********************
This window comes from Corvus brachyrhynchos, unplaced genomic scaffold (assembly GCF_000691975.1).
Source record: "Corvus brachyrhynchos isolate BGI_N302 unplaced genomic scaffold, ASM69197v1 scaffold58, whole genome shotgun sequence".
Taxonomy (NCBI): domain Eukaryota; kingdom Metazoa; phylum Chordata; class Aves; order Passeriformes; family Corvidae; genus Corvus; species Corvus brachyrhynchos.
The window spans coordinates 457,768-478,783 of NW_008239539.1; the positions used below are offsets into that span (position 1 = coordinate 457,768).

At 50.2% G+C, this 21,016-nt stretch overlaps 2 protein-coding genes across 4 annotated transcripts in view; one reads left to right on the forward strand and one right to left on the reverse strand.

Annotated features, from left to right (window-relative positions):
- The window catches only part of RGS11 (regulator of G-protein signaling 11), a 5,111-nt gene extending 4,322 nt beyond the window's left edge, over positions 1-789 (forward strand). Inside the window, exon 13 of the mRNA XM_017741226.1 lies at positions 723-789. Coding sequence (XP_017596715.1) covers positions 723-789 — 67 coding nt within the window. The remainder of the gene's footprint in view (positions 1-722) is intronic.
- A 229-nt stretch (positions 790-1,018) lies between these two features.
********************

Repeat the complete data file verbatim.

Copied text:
This window comes from Corvus brachyrhynchos, unplaced genomic scaffold (assembly GCF_000691975.1).
Source record: "Corvus brachyrhynchos isolate BGI_N302 unplaced genomic scaffold, ASM69197v1 scaffold58, whole genome shotgun sequence".
Taxonomy (NCBI): domain Eukaryota; kingdom Metazoa; phylum Chordata; class Aves; order Passeriformes; family Corvidae; genus Corvus; species Corvus brachyrhynchos.
The window spans coordinates 457,768-478,783 of NW_008239539.1; the positions used below are offsets into that span (position 1 = coordinate 457,768).

At 50.2% G+C, this 21,016-nt stretch overlaps 2 protein-coding genes across 4 annotated transcripts in view; one reads left to right on the forward strand and one right to left on the reverse strand.

Annotated features, from left to right (window-relative positions):
- The window catches only part of RGS11 (regulator of G-protein signaling 11), a 5,111-nt gene extending 4,322 nt beyond the window's left edge, over positions 1-789 (forward strand). Inside the window, exon 13 of the mRNA XM_017741226.1 lies at positions 723-789. Coding sequence (XP_017596715.1) covers positions 723-789 — 67 coding nt within the window. The remainder of the gene's footprint in view (positions 1-722) is intronic.
- A 229-nt stretch (positions 790-1,018) lies between these two features.